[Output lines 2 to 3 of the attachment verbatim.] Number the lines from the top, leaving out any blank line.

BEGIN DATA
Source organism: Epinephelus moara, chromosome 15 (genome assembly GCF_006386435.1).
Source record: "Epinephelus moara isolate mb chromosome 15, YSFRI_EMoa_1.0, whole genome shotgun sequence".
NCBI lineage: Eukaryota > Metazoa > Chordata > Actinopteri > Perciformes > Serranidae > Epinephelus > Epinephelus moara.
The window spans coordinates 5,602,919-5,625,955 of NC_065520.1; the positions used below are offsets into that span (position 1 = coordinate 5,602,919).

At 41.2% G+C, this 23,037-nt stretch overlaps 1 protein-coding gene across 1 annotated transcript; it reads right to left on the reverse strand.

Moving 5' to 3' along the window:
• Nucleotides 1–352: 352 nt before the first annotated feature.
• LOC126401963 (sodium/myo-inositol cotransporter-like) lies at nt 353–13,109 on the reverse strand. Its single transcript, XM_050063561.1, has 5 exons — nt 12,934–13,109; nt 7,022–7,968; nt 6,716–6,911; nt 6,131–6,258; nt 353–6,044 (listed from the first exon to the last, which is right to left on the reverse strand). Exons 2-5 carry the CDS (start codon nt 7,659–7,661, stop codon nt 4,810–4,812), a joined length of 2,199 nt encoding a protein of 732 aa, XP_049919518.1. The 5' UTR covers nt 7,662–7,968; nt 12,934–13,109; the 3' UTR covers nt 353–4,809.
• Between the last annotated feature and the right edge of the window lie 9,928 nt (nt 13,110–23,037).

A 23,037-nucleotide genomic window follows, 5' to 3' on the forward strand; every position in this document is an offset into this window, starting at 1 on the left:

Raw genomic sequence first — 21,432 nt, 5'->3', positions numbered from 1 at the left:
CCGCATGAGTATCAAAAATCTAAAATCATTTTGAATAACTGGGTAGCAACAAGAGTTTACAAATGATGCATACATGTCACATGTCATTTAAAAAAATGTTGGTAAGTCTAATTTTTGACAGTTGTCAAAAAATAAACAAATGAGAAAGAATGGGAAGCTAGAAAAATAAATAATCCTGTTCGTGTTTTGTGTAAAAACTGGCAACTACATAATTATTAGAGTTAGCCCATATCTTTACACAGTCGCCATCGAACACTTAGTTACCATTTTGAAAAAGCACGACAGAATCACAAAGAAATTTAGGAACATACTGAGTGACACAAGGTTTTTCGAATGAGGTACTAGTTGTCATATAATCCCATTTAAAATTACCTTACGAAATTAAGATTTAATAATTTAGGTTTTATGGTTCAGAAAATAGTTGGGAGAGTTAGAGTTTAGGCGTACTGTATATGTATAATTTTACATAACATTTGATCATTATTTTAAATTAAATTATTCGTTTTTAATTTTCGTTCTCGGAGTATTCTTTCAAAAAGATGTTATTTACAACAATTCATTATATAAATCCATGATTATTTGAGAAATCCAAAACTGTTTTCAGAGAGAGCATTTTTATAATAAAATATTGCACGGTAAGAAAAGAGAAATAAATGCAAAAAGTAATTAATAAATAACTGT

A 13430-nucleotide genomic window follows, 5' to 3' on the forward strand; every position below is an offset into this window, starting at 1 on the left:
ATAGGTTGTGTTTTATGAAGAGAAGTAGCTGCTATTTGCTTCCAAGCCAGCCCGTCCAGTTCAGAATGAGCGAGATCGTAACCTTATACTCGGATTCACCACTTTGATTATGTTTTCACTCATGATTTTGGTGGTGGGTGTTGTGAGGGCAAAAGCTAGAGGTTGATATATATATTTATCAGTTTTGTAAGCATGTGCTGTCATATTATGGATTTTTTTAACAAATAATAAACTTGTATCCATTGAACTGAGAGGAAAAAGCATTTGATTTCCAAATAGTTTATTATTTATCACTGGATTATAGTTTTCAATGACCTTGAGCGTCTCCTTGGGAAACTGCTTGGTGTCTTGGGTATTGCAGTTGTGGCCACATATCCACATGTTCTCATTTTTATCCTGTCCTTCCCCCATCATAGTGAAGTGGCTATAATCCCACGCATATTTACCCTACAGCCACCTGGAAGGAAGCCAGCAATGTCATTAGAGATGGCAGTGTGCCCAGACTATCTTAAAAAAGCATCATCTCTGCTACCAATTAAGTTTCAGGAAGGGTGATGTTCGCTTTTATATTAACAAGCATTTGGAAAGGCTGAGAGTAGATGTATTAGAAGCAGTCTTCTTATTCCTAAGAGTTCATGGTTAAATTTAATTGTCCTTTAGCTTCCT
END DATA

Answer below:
Source record: "Epinephelus moara isolate mb chromosome 15, YSFRI_EMoa_1.0, whole genome shotgun sequence".
NCBI lineage: Eukaryota > Metazoa > Chordata > Actinopteri > Perciformes > Serranidae > Epinephelus > Epinephelus moara.